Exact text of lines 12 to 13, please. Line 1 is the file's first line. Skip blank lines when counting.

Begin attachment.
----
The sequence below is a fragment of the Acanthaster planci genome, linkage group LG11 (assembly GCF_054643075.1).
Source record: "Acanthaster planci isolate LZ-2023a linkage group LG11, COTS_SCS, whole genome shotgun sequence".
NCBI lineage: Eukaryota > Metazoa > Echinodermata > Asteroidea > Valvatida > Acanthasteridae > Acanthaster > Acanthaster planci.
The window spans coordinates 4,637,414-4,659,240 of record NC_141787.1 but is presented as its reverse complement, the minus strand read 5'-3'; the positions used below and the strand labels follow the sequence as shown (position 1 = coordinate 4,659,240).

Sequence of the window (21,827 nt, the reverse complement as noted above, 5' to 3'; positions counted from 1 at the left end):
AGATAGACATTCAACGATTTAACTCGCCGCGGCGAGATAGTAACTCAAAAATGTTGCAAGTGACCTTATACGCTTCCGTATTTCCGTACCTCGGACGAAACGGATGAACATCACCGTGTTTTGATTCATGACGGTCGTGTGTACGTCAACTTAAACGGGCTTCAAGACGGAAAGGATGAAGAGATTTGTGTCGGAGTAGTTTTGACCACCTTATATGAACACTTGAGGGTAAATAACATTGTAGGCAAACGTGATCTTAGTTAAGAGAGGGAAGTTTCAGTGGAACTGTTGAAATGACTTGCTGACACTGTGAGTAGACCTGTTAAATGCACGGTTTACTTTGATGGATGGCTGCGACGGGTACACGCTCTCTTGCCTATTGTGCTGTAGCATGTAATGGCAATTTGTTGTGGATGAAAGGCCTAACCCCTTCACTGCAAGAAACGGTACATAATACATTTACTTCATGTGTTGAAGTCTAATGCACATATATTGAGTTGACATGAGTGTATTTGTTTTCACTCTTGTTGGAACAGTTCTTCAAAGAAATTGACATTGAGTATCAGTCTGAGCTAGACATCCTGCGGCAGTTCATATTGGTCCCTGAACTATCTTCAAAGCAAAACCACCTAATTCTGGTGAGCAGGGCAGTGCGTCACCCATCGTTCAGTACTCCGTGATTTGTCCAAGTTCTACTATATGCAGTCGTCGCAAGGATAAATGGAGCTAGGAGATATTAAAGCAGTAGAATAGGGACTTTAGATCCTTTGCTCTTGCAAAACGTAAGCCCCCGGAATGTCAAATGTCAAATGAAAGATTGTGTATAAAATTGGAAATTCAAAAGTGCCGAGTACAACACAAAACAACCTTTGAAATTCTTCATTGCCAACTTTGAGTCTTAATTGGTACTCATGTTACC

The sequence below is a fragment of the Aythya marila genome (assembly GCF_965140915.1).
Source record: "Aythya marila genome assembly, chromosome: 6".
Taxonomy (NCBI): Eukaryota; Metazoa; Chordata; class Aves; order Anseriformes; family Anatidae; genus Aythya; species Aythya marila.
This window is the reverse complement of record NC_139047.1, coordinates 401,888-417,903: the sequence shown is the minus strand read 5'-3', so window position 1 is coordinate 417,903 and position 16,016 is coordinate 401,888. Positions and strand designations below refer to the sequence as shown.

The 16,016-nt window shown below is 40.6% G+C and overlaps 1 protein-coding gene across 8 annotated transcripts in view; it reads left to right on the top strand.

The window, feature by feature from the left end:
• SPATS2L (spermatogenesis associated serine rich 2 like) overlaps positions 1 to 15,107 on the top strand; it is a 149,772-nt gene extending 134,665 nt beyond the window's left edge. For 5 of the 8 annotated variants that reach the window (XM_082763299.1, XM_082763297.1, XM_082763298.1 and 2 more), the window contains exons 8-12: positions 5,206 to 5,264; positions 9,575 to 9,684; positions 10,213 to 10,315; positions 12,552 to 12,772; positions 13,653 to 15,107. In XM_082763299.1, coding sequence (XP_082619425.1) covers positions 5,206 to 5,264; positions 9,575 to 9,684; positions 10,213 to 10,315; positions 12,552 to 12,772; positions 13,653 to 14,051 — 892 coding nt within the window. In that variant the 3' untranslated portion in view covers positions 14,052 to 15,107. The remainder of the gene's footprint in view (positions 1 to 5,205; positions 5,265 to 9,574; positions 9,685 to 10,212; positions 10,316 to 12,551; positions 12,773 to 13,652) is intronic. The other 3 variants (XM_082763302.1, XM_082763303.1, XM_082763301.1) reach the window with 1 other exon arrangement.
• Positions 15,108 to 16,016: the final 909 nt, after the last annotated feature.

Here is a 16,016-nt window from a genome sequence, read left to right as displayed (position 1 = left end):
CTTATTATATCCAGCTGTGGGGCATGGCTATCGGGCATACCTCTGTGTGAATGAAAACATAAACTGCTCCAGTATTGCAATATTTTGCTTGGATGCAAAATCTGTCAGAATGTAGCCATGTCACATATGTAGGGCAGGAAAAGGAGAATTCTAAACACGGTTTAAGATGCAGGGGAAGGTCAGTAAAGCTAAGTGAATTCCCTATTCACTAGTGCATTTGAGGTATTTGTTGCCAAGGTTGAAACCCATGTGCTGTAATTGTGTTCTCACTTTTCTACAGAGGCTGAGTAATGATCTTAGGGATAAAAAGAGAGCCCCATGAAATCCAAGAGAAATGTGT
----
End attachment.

The window, feature by feature from the left end:
• SPATS2L (spermatogenesis associated serine rich 2 like) overlaps positions 1 to 15,107 on the top strand; it is a 149,772-nt gene extending 134,665 nt beyond the window's left edge. For 5 of the 8 annotated variants that reach the window (XM_082763299.1, XM_082763297.1, XM_082763298.1 and 2 more), the window contains exons 8-12: positions 5,206 to 5,264; positions 9,575 to 9,684; positions 10,213 to 10,315; positions 12,552 to 12,772; positions 13,653 to 15,107. In XM_082763299.1, coding sequence (XP_082619425.1) covers positions 5,206 to 5,264; positions 9,575 to 9,684; positions 10,213 to 10,315; positions 12,552 to 12,772; positions 13,653 to 14,051 — 892 coding nt within the window. In that variant the 3' untranslated portion in view covers positions 14,052 to 15,107. The remainder of the gene's footprint in view (positions 1 to 5,205; positions 5,265 to 9,574; positions 9,685 to 10,212; positions 10,316 to 12,551; positions 12,773 to 13,652) is intronic. The other 3 variants (XM_082763302.1, XM_082763303.1, XM_082763301.1) reach the window with 1 other exon arrangement.